Complications and Other Outcomes
Four (13%) of the thirty-one patients in the Achilles tendon lengthening group had a heel ulcer develop following treatment. Six (18%) of the thirty-three patients in the total-contact cast group and four (13%) in the Achilles tendon lengthening group had development of superficial abrasions as a result of treatment with the cast; all healed once treatment with the cast was complete. Three patients in the total-contact cast group were intolerant of the cast, refused application of an additional cast, and had immobilization of the foot and ankle with a removable pressure-relief walking boot. No patient had a superficial infection develop from the Achilles tendon lengthening, but one patient had a deep infection that required sharp débridement and antibiotic therapy. Two patients (6.5%) in the Achilles tendon lengthening group reported that they fell during the time that the leg was immobilized in a total-contact cast, but neither was injured. No patient required a major amputation (transmetatarsal or transtibial amputation), but one patient in the total-contact cast group required a toe amputation. Three people (9%) in the total-contact cast group and three (10%) in the Achilles tendon lengthening group died during the course of the five-year study. One of the patients in the Achilles tendon lengthening group died during the treatment phase. The reported cause of death was a myocardial infarction.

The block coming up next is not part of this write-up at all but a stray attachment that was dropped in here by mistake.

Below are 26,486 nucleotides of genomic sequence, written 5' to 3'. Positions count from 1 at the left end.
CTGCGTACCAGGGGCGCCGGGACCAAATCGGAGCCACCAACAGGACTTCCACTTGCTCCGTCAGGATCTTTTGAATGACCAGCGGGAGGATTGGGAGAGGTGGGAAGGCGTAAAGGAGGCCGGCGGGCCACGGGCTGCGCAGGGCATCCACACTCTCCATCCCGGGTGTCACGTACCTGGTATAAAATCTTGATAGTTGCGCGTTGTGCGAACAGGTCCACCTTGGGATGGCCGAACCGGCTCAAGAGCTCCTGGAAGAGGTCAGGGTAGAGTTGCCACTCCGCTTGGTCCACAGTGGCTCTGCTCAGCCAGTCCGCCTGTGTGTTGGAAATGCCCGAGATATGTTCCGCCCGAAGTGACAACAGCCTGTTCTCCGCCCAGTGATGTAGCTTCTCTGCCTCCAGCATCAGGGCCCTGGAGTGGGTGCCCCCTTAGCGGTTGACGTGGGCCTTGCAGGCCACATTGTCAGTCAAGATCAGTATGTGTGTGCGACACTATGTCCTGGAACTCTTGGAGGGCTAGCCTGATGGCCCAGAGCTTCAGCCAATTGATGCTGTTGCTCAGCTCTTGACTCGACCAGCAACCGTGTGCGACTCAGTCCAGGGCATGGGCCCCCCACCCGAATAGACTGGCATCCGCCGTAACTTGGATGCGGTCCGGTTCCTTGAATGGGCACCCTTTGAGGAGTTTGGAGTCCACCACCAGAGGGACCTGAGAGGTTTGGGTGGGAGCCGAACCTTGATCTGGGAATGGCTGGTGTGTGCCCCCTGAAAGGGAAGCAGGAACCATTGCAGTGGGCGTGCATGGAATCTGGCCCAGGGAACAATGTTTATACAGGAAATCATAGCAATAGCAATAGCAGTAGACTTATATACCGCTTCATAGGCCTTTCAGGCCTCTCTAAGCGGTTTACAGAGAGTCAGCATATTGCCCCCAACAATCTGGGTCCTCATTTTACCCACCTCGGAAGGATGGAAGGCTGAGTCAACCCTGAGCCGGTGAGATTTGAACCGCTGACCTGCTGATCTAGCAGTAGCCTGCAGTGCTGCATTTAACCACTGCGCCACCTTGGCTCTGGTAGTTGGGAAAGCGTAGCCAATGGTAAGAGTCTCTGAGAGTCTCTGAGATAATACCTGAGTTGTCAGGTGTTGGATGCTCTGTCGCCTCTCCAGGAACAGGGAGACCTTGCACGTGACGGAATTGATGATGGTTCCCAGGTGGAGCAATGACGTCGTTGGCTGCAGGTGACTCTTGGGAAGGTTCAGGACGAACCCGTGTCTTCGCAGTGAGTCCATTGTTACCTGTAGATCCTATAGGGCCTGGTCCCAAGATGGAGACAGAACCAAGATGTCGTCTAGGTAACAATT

Primary Outcome Measures
The results support our primary hypothesis that Achilles tendon lengthening helps to reduce ulcer recurrence rates compared with treatment with a total-contact cast alone. Risk reduction for ulcer recurrence after short-term (seven-month) and long-term (2.1-year) follow-up in the Achilles tendon lengthening group was 75% and 53%, respectively, compared with the total-contact cast group. The time-period of greatest risk for ulcer recurrence in the total-contact cast group was the initial three weeks after treatment ( Fig. 2 ). The patients in the Achilles tendon lengthening group did not show this dramatic recurrence of ulceration.